The moderator of a meeting held last month to discuss the potential transfer of some Crown lands to Lake Babine Nation is surprised by an advertisement in Black Press newspapers about Lake Babine Nation Forestry’s (LBNF) new Forest Stewardship Plan (FSP). The geographic area of the FSP covers portions of the Lake Babine Nation’s territory. The plan will be in force for five years and specifies how LBN Forestry will be managing and protecting resource values such as wildlife and water while harvesting timber. According to the FSP, a primary objective of the Lake Babine Nation is to practice sound and sustainable forest stewardship while preserving its cultural heritage. However the FSP does not outline future roads and development areas but rather esplain how forest operations will comply with legislation.
Brian Atherton said before he agreed to moderate the meeting put on by the provincial government to discuss potential land transfers in the Babine Lake area to Lake Babine Nation with landowners in Smithers Landing and Five Mile he asked for complete transparency.
“During that process, preliminary to the meeting, what I said to the chief negotiator was everything needs to be out on the table,” Atherton said. “It is no good coming to people saying there is this deal and then a week later say there is that deal. So when that ad showed up in the paper, showing the proposed forest stewardship plan with a map associated with it that showed it was quite extensive in its geographic scope, I just went, how can this be? How was this not brought up with the 170 people who showed up at the meeting?”
Atherton understands that the Forest Stewardship Plan is different than the Foundation Agreement which is a long-term reconciliation agreement that would see parcels of land transferred to the Lake Babine Nation, but said stakeholders should know about everything.
“The forest stewardship plan is a different ministry, there is the Ministry of Aboriginal Relations and Reconciliation and The Ministry of Forests, Lands, Natural Resource Operations and Rural Development. If we have different ministries making different deals, I think they all need to talk together so when we have a big public meeting like we had, that the public is fully and completely informed of all the deals that were going on…. so to read about it in the newspaper and then have to do research to find out that it is 75,000 cubic metres, it is kind of like, wow, maybe everyone in government knew about it, maybe everyone in the First Nations community that was being dealt with knew about it, but the greater public perhaps did not know about it. So it is time for them to be a little more forthright so that we are all in the picture together.”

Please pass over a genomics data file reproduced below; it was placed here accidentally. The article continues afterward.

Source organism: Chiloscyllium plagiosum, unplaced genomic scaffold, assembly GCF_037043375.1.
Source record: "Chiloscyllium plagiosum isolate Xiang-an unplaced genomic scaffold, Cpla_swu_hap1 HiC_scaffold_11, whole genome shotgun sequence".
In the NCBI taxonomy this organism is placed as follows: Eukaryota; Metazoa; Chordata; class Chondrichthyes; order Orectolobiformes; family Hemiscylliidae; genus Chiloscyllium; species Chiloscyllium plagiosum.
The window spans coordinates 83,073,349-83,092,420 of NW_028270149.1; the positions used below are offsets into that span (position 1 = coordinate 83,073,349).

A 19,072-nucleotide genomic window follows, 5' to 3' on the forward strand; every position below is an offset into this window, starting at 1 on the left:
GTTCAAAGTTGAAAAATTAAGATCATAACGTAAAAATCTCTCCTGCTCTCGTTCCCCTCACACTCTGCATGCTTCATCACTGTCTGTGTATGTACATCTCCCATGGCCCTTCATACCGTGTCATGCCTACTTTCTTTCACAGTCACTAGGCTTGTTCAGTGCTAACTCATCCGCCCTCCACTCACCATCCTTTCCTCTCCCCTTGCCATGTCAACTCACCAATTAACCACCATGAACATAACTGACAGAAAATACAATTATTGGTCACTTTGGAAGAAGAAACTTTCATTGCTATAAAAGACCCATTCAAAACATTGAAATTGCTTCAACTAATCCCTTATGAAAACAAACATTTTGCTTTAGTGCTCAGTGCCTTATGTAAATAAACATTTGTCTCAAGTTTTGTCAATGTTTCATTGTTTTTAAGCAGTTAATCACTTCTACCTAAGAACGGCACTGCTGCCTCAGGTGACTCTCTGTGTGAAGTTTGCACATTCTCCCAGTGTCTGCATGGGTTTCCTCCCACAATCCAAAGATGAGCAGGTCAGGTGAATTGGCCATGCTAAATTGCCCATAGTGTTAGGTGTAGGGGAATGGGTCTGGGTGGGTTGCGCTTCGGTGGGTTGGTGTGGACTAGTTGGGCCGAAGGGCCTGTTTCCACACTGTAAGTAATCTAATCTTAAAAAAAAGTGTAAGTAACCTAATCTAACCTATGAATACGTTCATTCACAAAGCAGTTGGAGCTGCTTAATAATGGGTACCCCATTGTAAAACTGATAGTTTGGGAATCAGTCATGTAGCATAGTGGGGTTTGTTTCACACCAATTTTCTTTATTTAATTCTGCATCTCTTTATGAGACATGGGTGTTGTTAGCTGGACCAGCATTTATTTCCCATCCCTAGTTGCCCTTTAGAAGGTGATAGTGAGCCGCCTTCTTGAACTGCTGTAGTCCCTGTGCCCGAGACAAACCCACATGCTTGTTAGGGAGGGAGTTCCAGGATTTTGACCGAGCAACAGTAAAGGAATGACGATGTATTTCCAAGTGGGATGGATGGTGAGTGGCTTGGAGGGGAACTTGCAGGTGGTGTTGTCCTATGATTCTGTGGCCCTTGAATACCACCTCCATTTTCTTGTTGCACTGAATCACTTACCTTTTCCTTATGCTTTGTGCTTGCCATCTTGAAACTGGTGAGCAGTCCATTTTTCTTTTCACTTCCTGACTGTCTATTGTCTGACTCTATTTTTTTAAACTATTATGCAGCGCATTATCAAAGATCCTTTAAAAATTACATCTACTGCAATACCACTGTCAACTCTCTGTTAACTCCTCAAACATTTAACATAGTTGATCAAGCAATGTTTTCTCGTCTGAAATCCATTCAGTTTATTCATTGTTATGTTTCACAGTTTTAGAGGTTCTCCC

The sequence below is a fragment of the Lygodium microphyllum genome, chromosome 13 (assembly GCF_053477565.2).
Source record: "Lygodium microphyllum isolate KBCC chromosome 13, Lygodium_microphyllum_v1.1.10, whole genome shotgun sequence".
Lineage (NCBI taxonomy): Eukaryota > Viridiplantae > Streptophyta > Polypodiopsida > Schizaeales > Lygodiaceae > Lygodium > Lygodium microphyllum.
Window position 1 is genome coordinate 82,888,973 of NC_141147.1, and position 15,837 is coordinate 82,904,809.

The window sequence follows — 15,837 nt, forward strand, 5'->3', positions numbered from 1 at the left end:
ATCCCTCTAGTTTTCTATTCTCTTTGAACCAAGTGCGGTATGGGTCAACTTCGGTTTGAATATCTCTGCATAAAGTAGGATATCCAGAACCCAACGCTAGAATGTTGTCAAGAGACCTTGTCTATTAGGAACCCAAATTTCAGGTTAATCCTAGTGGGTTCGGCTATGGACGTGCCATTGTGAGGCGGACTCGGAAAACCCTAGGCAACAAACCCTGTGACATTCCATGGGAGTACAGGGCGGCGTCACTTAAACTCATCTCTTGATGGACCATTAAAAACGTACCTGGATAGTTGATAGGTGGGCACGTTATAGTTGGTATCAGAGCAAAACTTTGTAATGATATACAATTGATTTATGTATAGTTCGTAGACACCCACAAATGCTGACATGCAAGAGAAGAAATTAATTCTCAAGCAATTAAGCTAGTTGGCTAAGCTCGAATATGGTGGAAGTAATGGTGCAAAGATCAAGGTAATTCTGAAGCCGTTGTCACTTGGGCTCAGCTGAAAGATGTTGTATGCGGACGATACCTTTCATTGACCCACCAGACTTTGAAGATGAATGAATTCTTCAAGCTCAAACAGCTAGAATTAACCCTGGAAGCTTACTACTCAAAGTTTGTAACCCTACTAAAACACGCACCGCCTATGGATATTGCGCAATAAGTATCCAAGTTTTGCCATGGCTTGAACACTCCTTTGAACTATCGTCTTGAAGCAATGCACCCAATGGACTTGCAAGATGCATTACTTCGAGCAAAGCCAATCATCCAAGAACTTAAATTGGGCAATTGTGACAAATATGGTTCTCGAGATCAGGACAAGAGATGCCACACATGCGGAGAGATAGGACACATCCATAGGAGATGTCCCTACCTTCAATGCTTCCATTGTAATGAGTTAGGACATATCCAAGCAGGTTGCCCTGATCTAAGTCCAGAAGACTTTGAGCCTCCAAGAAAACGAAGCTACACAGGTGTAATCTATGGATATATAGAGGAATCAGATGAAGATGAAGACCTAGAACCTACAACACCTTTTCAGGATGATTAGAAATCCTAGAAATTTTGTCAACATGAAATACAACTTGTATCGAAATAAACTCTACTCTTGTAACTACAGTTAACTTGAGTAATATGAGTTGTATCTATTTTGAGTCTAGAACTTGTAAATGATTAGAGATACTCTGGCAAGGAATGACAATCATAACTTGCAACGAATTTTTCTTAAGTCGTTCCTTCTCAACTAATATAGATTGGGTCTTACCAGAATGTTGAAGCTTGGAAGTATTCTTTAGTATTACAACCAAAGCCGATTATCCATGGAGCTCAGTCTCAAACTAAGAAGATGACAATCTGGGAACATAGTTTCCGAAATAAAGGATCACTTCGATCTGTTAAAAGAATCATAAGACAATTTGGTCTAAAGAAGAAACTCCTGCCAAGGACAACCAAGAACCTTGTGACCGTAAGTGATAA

The Ministry of Forests, Lands, Natural Resource Operations and Rural Development Doug Donaldson said this forestry plan was likely not brought up at the meeting because they are two different things.
“As the Foundation Agreement has advanced since 2014, the forestry interest we’ve been working on with our ministry and the Lake Babine Nation has evolved to be part of the Foundation Agreement,” Donaldson said. “Regardless of the Foundation Agreement, these are the forestry initiatives that were pursued with First Nations around the entire province and our goal is to increase First Nations participation in the forestry sector.”
Atherton said this is not about people having a significant concern or issues with First Nations.
“I think everyone— and it came up at the meeting— everyone wants to be good neighbours. But let’s all be good neighbours together. Part of the process, maybe the fly in the ointment, is that we have the government sort of acting on behalf of everyone in B.C. but not really being forthright with what they are doing on behalf of the people of B.C. I think it was a real err on the part of the negotiators,” he said.
Atherton added the biggest aspect is the unknown.
“Once bitten twice shy and in this case one deal, two deal, three deals in, are there four, five and six waiting in the wings?”